The Shale Gas Shock
Comment of the Day

December 20 2011

Commentary by David Fuller

The Shale Gas Shock

Eoin actually posted this report by Matt Ridley for The Global Warming Policy Foundation on 3rd October, while I was in the USA for The Contrary Opinion Forum. I read Comment of the day at the time but not the report until today, on seeing that it had been forwarded to me by another subscriber. I am discussing this report to focus on an additional aspect. Here is part of a fascinating section on gas and decarbonisation:
87. The dominant fuel in the world fuel mix has gradually shifted from wood to coal to oil over the past 150 years, with gas the latest fuel to grow rapidly. At this rate gas may overtake oil as the dominant fuel by 2020 or 2030. The consequence of this succession is that the carbon-hydrogen ratio in the world fuel mix has been falling steadily, because the ratio of carbon to hydrogen atoms is about 10-to-1 in wood, 2-to-1 in coal, 1-to-2 in oil and 1-to-4 in gas. On its current trajectory, the average ratio would reach 90% hydrogen in 2060, having been 90% carbon in 1850. Jesse Ausubel of Rockefeller University describes this phenomenon as follows:

When my colleagues Cesare Marchetti, Nebojsa Nakicenovic, Arnulf Grubler and I discovered decarbonisation in the 1980s, we were pleasantly surprised. When we first spoke of decarbonisation, few believed and many ridiculed the word. Everyone 'knew' the opposite to be true. Now prime ministers and presidents speak of decarbonisation. Neither Queen Victoria nor Abraham Lincoln decreed a policy of decarbonisation. Yet, the energy system pursued it. Human societies pursued decarbonisation for 170+ years before anyone noticed. -- Jesse Ausubel, International Journal of Nuclear Governance, Economy and Ecology, 200764.

88. Consequently, although increased energy use means that carbon dioxide emissions are rising all the time, the world is nonetheless slowly decarbonising. A sudden and forced acceleration of this decarbonisation is what environmentalists and many politicians are demanding in the name of climate change policy. The argument is that the cost of waiting for decarbonisation to happen of its own accord is higher than the cost of replacing existing fuels with low-carbon alternatives.

89. However, few of the low-carbon alternatives are ready to take up the challenge on a scale that can make a difference. Nuclear is too slow and costly to build; wind cannot provide sufficient volume of power or reliability; solar is too expensive; biofuel comes at the expense of hunger and high carbon dioxide emissions. All except nuclear (and to a lesser extent solar) require unacceptably vast land grabs. Diverting 5% of the entire world grain crop into the US ethanol program in 2011 will displace just 0.6% of world oil use65; getting 10% of Denmark's electricity from wind has saved no net carbon emissions (because of the need for inefficient back-up generation).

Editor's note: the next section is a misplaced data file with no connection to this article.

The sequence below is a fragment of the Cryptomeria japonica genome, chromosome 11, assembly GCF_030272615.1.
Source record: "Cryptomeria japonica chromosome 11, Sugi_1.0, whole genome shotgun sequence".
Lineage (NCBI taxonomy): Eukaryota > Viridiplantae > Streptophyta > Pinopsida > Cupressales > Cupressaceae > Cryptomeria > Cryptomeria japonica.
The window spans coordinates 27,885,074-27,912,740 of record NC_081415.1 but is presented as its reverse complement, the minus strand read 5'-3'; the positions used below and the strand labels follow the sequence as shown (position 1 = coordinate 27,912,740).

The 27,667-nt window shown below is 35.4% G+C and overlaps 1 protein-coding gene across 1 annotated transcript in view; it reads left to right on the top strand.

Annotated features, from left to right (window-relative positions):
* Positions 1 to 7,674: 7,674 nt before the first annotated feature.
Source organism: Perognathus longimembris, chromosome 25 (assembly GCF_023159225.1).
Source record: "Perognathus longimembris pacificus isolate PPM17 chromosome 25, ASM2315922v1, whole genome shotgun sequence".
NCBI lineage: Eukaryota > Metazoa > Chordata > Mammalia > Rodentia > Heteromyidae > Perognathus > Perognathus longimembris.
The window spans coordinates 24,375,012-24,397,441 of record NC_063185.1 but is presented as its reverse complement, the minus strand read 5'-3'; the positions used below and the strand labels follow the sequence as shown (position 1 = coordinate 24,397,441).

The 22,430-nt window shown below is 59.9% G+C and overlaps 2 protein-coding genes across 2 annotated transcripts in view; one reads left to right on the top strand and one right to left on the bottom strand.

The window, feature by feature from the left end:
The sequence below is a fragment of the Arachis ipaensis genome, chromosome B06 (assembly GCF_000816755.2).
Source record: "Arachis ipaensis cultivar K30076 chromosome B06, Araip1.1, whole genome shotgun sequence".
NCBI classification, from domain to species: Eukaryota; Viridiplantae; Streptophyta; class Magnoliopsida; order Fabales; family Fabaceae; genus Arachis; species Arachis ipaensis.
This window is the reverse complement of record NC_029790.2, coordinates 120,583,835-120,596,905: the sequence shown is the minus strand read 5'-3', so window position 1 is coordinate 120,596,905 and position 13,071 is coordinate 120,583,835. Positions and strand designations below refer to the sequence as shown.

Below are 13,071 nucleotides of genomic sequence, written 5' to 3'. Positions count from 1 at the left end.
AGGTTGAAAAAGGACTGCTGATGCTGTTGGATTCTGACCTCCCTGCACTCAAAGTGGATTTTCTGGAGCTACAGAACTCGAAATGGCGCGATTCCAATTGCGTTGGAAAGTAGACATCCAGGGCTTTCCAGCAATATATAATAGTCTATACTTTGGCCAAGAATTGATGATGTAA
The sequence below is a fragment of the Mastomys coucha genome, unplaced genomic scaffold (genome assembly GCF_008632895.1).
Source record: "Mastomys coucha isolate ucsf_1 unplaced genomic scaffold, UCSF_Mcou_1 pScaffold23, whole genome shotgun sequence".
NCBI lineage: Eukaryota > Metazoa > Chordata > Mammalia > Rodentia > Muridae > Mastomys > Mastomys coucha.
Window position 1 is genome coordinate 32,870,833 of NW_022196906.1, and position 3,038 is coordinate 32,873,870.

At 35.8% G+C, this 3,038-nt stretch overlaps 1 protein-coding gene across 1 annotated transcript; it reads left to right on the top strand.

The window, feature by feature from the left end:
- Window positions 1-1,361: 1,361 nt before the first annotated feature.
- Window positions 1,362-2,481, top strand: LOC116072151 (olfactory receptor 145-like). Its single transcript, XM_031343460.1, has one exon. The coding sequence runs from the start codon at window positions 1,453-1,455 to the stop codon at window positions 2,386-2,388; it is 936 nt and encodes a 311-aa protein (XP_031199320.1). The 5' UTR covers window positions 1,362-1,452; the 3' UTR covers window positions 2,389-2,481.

90. The world would do well to heed the advice of Voltaire and not make the best the enemy of the good. Rapid decarbonisation using renewables is not just expensive and environmentally damaging, it is impossible. However, switching as much power generation from coal to gas as possible, and as much transport fuel from oil to gas as possible, would produce rapid and dramatic reductions in carbon dioxide emissions.

David Fuller's view Eoin and I have been writing about shale gas since at least August 2008 (the Archive currently lists 107 items on this subject), and have frequently described it as a game changer.

It is also controversial, which is not surprising, since most thinking people have variously feared either the lights going out due to a global energy shortage resulting in a permanent state of economic depression, or something worse caused by manmade global warming. Also, every competing form of energy has its lobbyists, who are often alarmist in promoting their cause, not least many of the political greens.

I suggest that we are all green in terms of our love of nature and a healthy planet. Fullermoney is not complacent about climate change, for which humans are but one of many causes. Nevertheless, in the midst of today's gloom over seemingly insurmountable debt in the west and slow global GDP growth, we remain confident that the world will be awash with affordable energy by the middle of the next decade, if not sooner. Our main concern is that we not compound today's economic problems by tilting at too many windmills and other inefficient and costly forms of energy.

If you did not read The Shale Gas Shock report in October, I commend it to you today. We need not agree within the Collective but we wish to be informed because the great energy debate is far from over. Matt Ridley's report for GWPF is also an extremely good read.

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